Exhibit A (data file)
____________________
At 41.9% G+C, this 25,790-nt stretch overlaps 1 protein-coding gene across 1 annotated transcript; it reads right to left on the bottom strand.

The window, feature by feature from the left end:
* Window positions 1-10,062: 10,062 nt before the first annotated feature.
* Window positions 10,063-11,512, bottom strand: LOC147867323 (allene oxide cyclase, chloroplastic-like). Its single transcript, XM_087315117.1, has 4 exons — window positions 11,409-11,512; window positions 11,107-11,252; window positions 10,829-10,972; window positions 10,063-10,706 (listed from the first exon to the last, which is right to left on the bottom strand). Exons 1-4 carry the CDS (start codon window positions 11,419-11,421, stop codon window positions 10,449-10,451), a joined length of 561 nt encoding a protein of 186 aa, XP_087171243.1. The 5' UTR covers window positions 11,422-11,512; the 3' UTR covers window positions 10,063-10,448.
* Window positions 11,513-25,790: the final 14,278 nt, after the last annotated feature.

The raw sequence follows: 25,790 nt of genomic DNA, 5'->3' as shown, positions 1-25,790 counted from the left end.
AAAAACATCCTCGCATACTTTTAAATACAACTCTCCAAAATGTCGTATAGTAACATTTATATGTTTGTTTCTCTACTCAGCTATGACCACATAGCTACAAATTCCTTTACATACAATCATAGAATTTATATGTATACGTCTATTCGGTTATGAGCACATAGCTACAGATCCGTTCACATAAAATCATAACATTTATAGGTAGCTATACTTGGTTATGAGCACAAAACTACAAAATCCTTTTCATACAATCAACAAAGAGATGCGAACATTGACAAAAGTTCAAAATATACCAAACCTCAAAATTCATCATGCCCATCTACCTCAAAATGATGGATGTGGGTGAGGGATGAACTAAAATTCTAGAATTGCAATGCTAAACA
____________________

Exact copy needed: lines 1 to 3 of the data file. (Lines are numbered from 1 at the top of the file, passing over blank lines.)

At 41.9% G+C, this 25,790-nt stretch overlaps 1 protein-coding gene across 1 annotated transcript; it reads right to left on the bottom strand.

The window, feature by feature from the left end:
* Window positions 1-10,062: 10,062 nt before the first annotated feature.